Today’s issue is a bit different: it’s about how to tell if someone is lying to you. Who hasn’t heard the old saying “Liars never look you in the eye”? Developing the ability to read the body language and identify lies can help you better navigate situations of dishonesty.
Remember: these signs don’t indicate someone is lying, just that they are more likely to be lying.
A fake smile.
It’s hard for liars to give a real smile while seeking to deceive. (Real smiles crinkle the corners of the eyes and change the entire face. Faked smiles involve the mouth only.)
Most people can’t fake smile
Lack of eye contact.
The most obvious giveaway when someone is lying is lack of eye contact. They’ll look everywhere but at your eyes; their own eye pupils may expand (dilate). In fact, they may turn their whole body away from you.
The rest of their body language may be uneasy — like stiff -and they may touch their face (especially the nose) or throat, fiddle with their hair or rub the back of their neck (though this is also a sign of embarrassment or discomfort).
A US university study found that those who were concealing an awkward truth used more deceptive language, more negative emotion words and fewer words such as “I” and “me”.
Humans naturally break eye contact and look at non-moving objects to help them focus and remember. Liars may deliberately make eye contact to seem more sincere. You can usually tell if a person is remembering something or making something up based on their eye’s movements. When someone is remembering details, their eyes move to the right (your right). When someone is making something up, their eyes move to the left. It’s usually reversed for lefties. (Although not always true.)
Look for Contradictions.
The general rule is anything that a person does with their voice or their gesture that doesn’t fit the words they are saying can indicate a lie.
Hiding the mouth or eyes .
A deceptive person will often hide her mouth or eyes when she’s being untruthful. There is a natural tendency to want to cover over a lie, so if a person’s hand goes in front of her mouth while she’s responding to a question, that’s significant.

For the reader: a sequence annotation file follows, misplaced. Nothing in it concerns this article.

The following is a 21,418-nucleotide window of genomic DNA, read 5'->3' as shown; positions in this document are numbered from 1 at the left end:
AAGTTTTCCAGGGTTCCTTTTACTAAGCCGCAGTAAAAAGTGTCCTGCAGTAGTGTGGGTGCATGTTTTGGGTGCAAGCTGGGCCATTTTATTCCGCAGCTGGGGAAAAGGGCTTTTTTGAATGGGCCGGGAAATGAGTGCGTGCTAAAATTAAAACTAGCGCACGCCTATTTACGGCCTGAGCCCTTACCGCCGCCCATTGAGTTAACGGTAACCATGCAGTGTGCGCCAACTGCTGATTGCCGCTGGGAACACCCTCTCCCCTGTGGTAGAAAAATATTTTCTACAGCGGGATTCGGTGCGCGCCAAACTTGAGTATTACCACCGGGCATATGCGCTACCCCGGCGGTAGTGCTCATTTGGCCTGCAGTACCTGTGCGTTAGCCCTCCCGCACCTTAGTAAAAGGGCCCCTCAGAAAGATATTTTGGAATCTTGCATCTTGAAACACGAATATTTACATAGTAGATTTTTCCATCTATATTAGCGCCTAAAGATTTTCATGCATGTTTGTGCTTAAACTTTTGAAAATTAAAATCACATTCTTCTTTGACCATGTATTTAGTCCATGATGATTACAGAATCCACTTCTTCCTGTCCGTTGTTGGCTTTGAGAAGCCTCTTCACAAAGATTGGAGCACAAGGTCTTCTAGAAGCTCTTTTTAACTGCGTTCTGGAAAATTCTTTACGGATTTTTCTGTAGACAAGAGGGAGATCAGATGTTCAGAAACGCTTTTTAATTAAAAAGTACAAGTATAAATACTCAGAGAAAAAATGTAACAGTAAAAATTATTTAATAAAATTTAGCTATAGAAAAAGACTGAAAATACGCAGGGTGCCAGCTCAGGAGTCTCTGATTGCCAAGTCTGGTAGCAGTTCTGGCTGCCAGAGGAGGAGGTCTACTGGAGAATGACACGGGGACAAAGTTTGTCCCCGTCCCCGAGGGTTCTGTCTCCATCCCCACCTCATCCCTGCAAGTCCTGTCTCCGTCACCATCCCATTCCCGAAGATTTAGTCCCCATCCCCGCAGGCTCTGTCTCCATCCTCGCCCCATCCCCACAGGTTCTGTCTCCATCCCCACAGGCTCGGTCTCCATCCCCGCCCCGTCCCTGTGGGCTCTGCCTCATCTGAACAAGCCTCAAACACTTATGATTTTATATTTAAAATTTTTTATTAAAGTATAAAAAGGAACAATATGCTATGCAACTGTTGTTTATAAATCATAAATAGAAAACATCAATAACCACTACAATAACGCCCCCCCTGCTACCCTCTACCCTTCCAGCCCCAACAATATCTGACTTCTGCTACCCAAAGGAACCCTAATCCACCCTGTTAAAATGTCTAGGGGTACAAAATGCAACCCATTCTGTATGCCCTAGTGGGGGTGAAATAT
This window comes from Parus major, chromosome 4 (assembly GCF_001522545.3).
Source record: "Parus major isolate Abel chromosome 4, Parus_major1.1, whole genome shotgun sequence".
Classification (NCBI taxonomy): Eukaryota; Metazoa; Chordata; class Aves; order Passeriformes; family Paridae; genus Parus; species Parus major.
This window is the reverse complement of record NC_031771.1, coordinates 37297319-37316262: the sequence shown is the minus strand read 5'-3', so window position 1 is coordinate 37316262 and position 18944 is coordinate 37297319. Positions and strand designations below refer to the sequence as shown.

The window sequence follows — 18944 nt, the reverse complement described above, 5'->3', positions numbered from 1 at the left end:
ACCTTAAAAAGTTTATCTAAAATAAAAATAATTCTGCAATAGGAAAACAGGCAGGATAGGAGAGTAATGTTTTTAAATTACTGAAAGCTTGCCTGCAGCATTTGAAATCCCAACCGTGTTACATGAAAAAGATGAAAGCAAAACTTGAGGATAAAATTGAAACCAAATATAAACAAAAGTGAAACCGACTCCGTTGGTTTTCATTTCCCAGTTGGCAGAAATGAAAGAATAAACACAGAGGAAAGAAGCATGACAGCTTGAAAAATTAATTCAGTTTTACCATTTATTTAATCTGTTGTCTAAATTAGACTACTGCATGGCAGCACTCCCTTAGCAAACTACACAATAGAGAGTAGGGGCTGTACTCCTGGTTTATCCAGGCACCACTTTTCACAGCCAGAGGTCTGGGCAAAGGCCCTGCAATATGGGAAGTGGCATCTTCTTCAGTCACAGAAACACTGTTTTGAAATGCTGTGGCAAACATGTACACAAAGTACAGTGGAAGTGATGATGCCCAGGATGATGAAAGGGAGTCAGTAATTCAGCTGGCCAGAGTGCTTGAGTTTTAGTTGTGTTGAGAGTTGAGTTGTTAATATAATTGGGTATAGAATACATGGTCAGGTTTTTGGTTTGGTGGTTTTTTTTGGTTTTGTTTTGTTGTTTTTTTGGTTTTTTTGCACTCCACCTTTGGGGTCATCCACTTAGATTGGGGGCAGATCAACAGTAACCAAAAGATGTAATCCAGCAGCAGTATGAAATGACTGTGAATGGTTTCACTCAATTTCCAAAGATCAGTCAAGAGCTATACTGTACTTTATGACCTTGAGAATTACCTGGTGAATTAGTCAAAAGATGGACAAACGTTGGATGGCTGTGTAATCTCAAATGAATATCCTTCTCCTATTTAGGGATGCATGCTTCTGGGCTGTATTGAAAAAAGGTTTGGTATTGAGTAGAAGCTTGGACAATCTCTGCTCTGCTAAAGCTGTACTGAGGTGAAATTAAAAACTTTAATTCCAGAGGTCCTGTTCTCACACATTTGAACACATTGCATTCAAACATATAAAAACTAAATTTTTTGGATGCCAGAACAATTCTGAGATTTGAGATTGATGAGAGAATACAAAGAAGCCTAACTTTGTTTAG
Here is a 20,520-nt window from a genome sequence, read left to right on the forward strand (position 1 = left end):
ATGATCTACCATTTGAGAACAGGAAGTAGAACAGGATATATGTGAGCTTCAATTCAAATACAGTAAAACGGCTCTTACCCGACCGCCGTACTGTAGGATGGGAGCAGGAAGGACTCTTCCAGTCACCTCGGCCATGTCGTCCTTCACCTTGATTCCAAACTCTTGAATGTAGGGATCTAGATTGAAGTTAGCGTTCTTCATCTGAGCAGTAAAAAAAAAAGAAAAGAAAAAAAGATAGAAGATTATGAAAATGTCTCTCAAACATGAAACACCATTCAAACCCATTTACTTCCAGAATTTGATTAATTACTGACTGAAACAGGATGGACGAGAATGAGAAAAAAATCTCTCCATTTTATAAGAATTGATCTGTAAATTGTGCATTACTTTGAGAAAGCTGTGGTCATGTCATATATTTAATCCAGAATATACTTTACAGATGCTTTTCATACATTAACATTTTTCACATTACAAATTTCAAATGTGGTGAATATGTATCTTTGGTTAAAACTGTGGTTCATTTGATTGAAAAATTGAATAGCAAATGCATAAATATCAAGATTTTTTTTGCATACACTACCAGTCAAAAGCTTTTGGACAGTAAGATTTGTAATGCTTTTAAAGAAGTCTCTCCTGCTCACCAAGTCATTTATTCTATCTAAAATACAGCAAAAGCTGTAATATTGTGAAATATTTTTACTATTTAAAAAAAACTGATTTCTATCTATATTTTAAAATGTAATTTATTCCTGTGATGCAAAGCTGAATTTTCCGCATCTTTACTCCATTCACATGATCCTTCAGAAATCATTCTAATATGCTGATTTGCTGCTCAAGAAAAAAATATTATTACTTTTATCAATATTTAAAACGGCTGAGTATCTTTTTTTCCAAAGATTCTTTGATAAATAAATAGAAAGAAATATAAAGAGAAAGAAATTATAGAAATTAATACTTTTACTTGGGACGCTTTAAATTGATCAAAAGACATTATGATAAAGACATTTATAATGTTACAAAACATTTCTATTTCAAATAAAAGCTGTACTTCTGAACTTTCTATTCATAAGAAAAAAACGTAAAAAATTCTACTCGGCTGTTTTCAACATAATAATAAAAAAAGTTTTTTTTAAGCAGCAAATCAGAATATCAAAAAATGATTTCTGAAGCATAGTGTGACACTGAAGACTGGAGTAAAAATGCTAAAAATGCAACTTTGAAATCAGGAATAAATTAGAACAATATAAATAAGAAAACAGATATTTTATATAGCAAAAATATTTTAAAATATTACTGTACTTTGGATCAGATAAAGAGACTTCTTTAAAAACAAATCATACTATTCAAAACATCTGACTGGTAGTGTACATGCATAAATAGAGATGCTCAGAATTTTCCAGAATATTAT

When you meet the person who you think is deceiving you, shake their hand. Take note of the temperature. When you are sure they are lying to you, pretend to be leaving and quickly grab their hand for a “Good-Bye” Handshake. If the temperature is colder, they are fearful.
The devil is in the detail.
If someone is lying to you, they’ll try extra hard to make you believe the lie. Because of this, they will often add lots of unnecessary detail. If it looks like they’re telling you too much and over-embellishing, it’s probably because they’re lying.
Phone/ Face to Face
A Person’s Voice Radically Changes.
Start asking him questions that you don’t know the answer to. If his manner shifts abruptly—going from calm to agitated or lively to mellow—chances are he’s not telling the truth.
Silence is golden.
Liars don’t like silence. By staying quiet, you are giving them no feedback on whether you believe them or not, which makes them nervous and want to try harder.
People who are lying also make more edits and send shorter messages.
Bombard them with questions.
When a person lies they have to concentrate hard on what they’re saying, so there will be less complexity in their answer. If you’re trying to catch someone out, once they’ve done their spiel, ask plenty of difficult questions.If they’re lying, their answers will probably be quite vague and lacking in detail.
Make them say it in reverse.
Accordingly to Daily Mail, this technique is often used by the police. They will ask someone to give a version of events. Then they will ask them to go back to their story and repeat the events — but in reverse order. If they’re making it up, that’s much more difficult.
Compare statements to previous communications.
Because email is written communication, you have the ability to better analyze the potential mistruth. Take advantage of this opportunity by looking back at previous communications and checking for any message discrepancy.
Pay attention to their response times. Fast, short replies that don’t answer many questions could mean that the individual is – again – thinking on their feet. Long, drawn-out response times could mean that they are trying to come up with the perfect response that answers all your questions.
Look for logic flaws.
If the information you don’t believe is true seems to lack logic, it is likely a lie. Reread the email correspondence several times and put it through the logic test, considering whether it really rings true. If it doesn’t seem to, it likely is a lie.
Keep some of the above pointers in mind the next time you are engaged in a high level negotiation, a job interview, salary discussion, etc. Do you have more tips to identify a lier at work? Please share your views in the comment area below.